It might be helpful if you learn to use visual languages (such as UML and flowcharts) and pseudocodes to develop the design of your algorithm.


Features of an Algorithm [4]

As the situation varies, we are presented with different frames of problems; we are also tasked to formulate different flavors of our recipe — algorithms.

It is important to define the features of an algorithm to have some sense of selecting the ideal algorithm. Here we define helpful terms one has to keep in mind before deciding which kind of algorithm to implement in a given situation. As the situation varies, we are presented with different problems, we are also tasked to formulate different flavors of our recipe — algorithms.

  • *Correctness *— pertains to the relevance or the appropriate use-case of an algorithm to solving a problem.
  • *Maintainability *— often pertains to the reliability and the readability of an algorithm.
  • *Efficiency *— pertains to how an algorithm’s performance changes as the size of the problem change.

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Characteristics of an Algorithm

While algorithms describe procedures, not all procedures can be called an algorithm. In this sense, an algorithm should have the following characteristics[7]:

  • Unambiguous — in expressing an algorithm it should not be vague. Each step should be indicative of the process as precisely as possible.
  • Input — an algorithm should have 0 or more well-defined inputs.
  • Output — an algorithm should have 1 or more well-defined outputs, and it should match the desired output.
  • Finiteness — an algorithm must terminate after a finite number of executions.
  • Feasibility — an algorithm should be feasible with the available resources.
  • Independent — an algorithm should have step-by-step directions, which should be independent of any programming code.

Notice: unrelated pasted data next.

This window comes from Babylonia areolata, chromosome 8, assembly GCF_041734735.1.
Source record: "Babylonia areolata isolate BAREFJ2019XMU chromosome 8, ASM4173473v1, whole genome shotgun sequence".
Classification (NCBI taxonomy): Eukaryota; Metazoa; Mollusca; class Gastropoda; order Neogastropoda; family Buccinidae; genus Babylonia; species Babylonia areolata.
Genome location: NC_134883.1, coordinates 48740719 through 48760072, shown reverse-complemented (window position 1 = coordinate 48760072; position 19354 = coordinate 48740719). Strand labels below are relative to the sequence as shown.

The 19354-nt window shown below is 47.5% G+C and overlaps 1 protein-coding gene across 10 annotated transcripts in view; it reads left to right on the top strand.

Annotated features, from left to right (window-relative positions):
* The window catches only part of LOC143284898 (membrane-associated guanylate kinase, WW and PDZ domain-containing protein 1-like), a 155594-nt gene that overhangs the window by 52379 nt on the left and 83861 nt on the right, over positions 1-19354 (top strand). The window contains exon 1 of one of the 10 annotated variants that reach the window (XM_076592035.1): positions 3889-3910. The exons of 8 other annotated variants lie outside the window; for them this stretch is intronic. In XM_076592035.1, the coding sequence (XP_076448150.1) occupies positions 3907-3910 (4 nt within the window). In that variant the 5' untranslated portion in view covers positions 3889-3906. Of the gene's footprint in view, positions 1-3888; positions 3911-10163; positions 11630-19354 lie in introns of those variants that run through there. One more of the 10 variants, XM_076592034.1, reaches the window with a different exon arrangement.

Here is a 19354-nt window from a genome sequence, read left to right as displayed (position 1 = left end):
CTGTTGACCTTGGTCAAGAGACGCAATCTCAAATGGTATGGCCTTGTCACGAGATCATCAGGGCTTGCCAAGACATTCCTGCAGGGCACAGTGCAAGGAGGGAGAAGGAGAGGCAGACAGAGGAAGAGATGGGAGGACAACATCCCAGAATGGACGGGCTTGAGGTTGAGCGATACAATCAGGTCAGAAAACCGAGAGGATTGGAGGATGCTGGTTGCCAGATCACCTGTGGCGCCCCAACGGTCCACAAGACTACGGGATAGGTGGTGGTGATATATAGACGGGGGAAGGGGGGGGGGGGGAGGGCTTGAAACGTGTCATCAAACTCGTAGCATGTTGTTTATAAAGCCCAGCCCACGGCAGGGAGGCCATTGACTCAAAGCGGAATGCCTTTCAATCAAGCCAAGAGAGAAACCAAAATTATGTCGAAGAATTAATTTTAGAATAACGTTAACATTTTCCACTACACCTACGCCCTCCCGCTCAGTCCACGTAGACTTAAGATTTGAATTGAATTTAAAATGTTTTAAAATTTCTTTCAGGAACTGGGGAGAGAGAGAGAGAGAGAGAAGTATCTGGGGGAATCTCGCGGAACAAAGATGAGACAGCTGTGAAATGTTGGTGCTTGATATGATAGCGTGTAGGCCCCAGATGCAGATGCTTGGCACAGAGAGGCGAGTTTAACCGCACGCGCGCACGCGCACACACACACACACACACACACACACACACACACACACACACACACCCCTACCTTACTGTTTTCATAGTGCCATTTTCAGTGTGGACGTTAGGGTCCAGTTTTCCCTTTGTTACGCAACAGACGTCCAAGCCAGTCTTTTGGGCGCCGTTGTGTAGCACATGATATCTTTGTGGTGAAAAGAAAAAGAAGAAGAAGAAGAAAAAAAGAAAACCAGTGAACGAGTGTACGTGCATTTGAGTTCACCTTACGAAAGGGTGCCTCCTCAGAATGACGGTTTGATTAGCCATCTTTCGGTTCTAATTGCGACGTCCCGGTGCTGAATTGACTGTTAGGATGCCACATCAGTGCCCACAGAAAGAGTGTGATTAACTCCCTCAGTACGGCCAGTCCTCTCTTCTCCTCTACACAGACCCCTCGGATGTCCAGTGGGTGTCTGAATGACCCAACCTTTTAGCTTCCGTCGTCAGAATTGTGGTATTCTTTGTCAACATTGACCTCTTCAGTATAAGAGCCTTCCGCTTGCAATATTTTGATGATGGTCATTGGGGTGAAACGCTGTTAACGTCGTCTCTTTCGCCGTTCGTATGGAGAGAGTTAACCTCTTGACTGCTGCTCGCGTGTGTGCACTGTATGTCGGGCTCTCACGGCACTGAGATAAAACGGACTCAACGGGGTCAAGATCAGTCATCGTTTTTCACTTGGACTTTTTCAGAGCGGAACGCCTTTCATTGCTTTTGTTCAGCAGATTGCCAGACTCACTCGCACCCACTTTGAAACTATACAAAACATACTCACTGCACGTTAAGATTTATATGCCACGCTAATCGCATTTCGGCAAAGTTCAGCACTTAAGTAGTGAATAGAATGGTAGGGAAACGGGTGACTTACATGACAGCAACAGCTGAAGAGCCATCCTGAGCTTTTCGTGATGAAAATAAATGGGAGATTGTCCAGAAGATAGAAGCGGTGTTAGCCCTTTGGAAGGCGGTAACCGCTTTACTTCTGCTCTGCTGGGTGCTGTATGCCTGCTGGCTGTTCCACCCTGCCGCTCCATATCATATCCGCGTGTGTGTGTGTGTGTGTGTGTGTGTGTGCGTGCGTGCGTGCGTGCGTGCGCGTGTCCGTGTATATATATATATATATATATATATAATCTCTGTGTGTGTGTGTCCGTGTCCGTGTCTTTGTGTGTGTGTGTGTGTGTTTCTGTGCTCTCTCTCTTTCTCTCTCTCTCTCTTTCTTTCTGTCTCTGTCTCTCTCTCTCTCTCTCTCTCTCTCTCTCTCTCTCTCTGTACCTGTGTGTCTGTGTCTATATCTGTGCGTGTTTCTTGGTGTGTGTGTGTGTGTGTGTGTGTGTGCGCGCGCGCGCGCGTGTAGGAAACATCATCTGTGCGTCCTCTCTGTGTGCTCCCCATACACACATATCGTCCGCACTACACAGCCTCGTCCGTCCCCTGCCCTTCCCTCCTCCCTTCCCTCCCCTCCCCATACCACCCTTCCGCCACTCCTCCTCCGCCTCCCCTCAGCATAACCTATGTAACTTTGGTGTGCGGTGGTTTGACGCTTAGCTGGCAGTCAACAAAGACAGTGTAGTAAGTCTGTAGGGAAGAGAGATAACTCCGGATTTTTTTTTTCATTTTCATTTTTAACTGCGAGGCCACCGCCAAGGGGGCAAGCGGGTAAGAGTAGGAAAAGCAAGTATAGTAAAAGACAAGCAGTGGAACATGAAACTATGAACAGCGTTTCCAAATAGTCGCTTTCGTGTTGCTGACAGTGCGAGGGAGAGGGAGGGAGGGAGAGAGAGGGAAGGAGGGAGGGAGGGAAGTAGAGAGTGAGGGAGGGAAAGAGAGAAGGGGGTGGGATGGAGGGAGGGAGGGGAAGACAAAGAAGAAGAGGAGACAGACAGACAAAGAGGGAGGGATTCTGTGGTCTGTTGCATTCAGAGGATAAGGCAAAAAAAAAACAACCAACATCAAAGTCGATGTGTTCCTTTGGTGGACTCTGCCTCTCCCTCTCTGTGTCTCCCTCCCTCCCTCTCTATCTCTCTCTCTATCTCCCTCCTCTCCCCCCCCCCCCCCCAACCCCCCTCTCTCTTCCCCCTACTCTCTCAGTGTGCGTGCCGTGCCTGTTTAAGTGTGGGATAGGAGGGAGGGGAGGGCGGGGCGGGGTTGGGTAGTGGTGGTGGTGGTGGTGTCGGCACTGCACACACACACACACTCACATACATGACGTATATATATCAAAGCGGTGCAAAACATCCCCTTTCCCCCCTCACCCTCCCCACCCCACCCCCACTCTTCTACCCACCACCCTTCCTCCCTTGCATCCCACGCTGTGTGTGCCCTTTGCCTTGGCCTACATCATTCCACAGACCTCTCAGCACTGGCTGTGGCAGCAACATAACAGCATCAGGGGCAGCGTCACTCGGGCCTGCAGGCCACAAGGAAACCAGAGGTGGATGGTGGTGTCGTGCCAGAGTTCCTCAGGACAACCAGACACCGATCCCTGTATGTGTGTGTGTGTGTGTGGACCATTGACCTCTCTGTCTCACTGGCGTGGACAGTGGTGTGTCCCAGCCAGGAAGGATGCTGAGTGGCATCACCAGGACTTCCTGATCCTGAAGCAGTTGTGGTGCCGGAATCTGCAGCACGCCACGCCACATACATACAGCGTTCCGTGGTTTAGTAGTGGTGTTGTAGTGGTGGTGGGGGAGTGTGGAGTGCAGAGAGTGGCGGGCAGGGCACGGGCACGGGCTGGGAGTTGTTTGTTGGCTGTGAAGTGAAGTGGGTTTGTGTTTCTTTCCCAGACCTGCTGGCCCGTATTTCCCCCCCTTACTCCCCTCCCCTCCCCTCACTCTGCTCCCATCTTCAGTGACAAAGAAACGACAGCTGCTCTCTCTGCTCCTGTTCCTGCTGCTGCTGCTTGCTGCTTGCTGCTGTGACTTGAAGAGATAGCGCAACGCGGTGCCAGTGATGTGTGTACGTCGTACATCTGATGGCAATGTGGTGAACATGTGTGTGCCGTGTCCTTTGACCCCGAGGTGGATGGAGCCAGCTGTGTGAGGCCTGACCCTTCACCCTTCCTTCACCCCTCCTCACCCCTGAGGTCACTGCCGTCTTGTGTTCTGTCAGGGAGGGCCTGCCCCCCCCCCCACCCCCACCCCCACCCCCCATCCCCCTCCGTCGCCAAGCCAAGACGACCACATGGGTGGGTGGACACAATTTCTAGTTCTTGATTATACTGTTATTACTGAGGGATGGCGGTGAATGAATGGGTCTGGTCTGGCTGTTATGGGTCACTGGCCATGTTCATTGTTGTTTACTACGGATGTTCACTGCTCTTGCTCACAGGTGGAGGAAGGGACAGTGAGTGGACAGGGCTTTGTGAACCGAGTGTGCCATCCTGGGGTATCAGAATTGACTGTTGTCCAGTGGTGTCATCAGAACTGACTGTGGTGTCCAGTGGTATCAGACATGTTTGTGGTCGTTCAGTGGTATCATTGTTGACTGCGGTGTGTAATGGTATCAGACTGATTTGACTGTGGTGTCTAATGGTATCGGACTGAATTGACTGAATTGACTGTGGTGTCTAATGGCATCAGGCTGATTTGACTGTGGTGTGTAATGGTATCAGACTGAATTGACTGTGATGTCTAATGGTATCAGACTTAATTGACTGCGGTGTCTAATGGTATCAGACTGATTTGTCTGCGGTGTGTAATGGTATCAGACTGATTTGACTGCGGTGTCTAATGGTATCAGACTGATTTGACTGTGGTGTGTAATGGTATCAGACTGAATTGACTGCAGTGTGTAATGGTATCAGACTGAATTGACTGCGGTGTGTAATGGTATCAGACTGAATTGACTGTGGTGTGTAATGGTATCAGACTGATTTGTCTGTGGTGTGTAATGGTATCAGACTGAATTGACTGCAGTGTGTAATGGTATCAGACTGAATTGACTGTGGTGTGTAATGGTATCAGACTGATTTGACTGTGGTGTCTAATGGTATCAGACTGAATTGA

How do we classify algorithms? And how do we determine which one to use?

Algorithms can be classified with respect to the implementation, design paradigm, field of study, and complexity. It should be noted that the choice of an algorithm depends on the problem and [computational] resources of which we can ground our selection. That is to say, that there will be trade-offs involved in such a process and we should account for efficiency, which we can define as the modality of the quality of performance over resources (such as time), in solving a given problem.

Since performance over time is a significant indicator of which algorithm is appropriate for a given task, the Space and Time complexity of a given algorithm serves as a map of which direction we shall proceed in searching for our algorithm. In doing so, it is important to note that a theoretical construct that classifies an algorithm according to their runtime and space requirement under a worst-case scenario called the Big-O [4,7].

The big-O notation is a member of the asymptotic notation family which classifies an algorithm’s runtime in the worse possible event e.g. in searching for the index of an array the element we are finding is in the last element of an array. That is why the big-O notation is used for classifying an algorithm.

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The graph above shows the growth of an algorithm over time given a number of inputs (elements). That said, the algorithms that belong to O(log n) and O(1) [read as big-O of log n and big-O of 1] are ideal for a given task. However, not all problems are solvable by an algorithm that belongs to O(1) and O(log n) class. Hence, one shall evaluate the trade-offs.


References:

  1. Math Vault (n.d.). The Definitive Glossary of Higher Mathematical Jargon. Retrieved at: https://mathvault.ca/math-glossary/#algo.
  2. Chabert, Jean-Luc (2012). A History of Algorithms: From the Pebble to the Microchip. Springer Science & Business Media. pp. 7–8. ISBN 9783642181924.
  3. Minsky, M. (1967). Computation: Finite and Infinite Machines (First ed.). Prentice-Hall, Englewood Cliffs, NJ. ISBN 978–0–13–165449–5.
  4. Stephens, R. (2019). Essential Algorithms: A Practical Approach to Computer Algorithms Using Python and C. John Wiley & Sons.
  5. Yan, S. Y. (2019). Computational Preliminaries. In Cybercryptography: Applicable Cryptography for Cyberspace Security (pp. 143–172). Springer, Cham.
  6. Okrent, A.(2013). Artificial Languages. obo in Linguistics. doi: 10.1093/obo/9780199772810–0164.
  7. Tutorialspoint (n.d.). Data Structures| Algorithms Basics. Retrieved at: https://www.tutorialspoint.com/data_structures_algorithms/algorithms_basics.htm.